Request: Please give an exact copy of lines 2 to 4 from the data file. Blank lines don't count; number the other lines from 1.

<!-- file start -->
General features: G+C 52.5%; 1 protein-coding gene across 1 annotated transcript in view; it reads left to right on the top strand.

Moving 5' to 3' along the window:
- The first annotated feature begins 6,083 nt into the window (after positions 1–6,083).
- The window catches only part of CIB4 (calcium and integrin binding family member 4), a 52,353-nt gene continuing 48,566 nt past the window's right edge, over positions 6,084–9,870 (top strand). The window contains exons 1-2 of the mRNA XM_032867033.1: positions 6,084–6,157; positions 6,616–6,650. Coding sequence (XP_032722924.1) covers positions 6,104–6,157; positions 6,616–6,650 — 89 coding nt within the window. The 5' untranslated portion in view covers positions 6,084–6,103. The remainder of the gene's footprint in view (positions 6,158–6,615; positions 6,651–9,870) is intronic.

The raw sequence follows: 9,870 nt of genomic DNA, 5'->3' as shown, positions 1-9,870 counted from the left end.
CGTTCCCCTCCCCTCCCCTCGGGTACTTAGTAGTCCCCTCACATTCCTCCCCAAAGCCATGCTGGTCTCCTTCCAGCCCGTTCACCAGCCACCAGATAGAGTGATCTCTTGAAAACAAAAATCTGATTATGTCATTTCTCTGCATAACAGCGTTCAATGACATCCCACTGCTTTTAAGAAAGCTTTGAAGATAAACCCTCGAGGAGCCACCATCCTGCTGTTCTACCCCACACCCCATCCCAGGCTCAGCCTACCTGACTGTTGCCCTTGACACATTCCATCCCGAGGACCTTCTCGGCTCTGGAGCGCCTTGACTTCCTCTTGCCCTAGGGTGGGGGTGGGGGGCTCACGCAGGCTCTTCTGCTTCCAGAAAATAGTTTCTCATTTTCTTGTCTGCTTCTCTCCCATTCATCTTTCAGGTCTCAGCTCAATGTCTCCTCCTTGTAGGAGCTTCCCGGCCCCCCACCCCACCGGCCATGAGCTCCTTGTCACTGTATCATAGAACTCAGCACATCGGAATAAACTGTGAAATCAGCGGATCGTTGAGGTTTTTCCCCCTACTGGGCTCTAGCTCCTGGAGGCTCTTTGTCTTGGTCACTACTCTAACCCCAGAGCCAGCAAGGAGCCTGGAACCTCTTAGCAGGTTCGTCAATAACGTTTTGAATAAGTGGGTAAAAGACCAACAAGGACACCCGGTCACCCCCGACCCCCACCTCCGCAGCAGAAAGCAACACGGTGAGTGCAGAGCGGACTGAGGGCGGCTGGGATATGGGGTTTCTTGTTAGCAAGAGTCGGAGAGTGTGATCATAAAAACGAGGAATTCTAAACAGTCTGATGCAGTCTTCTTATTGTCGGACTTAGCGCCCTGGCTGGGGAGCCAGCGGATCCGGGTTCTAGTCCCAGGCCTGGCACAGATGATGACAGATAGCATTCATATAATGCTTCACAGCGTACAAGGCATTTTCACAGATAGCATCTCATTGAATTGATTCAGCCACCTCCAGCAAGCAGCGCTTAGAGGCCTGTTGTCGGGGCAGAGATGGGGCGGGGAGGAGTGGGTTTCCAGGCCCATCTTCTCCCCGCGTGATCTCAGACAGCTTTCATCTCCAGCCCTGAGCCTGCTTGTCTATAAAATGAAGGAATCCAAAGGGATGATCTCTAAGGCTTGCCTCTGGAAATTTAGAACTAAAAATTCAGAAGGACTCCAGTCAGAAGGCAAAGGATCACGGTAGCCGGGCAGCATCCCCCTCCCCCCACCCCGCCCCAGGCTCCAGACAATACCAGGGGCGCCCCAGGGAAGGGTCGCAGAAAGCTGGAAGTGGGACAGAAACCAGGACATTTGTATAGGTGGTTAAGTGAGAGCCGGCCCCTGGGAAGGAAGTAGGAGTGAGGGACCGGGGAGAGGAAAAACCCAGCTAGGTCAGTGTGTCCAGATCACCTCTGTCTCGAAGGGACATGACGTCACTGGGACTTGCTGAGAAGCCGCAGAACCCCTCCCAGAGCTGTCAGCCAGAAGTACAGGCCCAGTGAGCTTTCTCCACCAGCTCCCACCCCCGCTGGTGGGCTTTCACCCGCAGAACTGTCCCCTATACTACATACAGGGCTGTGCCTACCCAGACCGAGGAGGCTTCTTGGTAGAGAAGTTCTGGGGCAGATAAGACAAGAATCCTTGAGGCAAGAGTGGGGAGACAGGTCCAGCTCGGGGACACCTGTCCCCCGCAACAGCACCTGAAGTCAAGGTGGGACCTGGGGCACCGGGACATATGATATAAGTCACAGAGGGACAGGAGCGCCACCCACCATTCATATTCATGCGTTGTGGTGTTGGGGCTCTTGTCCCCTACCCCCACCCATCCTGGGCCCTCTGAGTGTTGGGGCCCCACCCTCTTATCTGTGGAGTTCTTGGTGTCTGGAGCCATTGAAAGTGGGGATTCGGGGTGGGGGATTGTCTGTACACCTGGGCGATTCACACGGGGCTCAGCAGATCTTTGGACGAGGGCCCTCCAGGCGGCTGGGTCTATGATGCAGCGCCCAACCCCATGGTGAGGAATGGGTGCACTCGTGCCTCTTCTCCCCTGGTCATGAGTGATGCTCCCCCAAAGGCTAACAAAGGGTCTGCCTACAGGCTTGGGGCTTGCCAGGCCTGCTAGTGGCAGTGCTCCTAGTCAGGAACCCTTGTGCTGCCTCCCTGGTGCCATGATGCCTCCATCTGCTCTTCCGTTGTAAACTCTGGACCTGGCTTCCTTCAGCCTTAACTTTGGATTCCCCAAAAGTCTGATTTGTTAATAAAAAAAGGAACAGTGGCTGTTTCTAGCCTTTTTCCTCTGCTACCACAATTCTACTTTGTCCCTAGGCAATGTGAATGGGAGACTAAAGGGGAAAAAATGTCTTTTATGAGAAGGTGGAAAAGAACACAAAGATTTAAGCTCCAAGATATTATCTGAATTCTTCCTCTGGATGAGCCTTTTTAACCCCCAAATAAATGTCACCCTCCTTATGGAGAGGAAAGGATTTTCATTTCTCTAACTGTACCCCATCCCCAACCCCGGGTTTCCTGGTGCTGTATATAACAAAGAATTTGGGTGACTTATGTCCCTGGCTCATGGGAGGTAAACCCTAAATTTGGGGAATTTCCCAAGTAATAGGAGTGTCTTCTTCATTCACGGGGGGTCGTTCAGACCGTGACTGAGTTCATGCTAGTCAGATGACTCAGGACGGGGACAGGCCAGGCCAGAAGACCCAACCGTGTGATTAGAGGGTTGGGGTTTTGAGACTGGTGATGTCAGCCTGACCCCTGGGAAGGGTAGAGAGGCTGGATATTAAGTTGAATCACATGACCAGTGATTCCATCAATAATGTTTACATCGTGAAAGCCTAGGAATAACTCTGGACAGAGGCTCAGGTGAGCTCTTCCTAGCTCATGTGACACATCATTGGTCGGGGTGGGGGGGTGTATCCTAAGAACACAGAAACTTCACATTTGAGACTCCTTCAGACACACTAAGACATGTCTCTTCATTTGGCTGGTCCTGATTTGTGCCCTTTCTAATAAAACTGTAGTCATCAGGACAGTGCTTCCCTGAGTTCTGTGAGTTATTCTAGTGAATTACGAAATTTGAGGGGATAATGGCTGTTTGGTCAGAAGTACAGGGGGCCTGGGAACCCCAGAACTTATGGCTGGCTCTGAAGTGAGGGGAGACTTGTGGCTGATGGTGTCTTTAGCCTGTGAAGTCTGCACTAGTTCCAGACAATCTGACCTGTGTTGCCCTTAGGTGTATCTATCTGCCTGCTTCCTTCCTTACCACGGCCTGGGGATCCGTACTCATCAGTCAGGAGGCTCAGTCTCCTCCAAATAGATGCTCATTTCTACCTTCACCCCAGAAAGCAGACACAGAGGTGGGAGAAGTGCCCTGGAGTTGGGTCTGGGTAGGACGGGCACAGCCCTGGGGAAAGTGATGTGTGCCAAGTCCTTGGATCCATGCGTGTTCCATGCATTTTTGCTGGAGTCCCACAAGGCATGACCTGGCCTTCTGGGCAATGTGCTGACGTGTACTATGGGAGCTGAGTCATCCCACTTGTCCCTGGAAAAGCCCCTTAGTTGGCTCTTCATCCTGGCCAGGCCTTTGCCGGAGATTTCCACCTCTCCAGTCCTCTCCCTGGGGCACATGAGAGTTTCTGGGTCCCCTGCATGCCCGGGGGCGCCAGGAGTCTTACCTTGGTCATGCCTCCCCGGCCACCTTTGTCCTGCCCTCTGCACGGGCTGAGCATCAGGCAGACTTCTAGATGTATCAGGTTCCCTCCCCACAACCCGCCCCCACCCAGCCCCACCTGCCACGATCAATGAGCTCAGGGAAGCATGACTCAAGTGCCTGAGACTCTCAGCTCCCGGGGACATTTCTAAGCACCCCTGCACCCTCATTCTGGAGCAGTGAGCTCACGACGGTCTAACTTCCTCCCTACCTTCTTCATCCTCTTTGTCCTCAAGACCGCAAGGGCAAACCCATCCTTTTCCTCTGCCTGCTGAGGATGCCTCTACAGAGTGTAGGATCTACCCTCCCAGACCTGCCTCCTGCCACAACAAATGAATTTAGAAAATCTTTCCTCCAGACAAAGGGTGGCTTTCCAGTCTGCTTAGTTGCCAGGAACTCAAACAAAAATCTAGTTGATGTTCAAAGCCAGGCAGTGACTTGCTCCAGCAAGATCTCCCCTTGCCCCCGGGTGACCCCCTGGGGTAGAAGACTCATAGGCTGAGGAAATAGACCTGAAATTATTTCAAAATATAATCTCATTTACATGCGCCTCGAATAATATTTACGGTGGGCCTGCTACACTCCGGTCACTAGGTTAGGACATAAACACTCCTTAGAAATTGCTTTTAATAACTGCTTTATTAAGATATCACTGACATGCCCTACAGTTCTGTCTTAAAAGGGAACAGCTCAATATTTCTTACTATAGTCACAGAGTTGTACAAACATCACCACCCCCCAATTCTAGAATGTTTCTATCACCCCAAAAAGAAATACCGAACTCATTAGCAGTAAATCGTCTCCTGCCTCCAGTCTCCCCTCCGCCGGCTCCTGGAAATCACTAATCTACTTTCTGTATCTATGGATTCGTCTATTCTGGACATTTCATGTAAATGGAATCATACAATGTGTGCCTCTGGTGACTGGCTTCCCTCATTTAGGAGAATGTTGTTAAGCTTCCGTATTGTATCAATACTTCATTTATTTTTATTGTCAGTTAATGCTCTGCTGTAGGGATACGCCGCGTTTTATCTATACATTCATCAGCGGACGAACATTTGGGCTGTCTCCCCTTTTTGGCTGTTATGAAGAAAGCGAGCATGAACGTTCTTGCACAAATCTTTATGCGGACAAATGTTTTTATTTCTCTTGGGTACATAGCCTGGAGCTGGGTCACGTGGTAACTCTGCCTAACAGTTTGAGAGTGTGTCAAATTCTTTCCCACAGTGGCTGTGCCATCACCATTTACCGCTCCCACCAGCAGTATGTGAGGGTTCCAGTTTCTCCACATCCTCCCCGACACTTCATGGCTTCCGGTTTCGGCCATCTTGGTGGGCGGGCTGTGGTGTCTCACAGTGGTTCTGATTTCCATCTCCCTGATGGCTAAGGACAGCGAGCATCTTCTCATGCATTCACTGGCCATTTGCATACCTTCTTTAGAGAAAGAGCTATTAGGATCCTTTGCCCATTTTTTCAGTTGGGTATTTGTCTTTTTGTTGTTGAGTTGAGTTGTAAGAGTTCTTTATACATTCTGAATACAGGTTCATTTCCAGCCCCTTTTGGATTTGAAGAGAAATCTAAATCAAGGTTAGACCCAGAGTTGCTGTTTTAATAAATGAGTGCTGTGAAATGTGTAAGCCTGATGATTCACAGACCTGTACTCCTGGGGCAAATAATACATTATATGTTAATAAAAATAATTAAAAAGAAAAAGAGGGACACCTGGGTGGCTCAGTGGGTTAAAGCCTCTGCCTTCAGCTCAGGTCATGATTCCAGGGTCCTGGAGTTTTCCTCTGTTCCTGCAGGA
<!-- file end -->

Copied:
Moving 5' to 3' along the window:
- The first annotated feature begins 6,083 nt into the window (after positions 1–6,083).
- The window catches only part of CIB4 (calcium and integrin binding family member 4), a 52,353-nt gene continuing 48,566 nt past the window's right edge, over positions 6,084–9,870 (top strand). The window contains exons 1-2 of the mRNA XM_032867033.1: positions 6,084–6,157; positions 6,616–6,650. Coding sequence (XP_032722924.1) covers positions 6,104–6,157; positions 6,616–6,650 — 89 coding nt within the window. The 5' untranslated portion in view covers positions 6,084–6,103. The remainder of the gene's footprint in view (positions 6,158–6,615; positions 6,651–9,870) is intronic.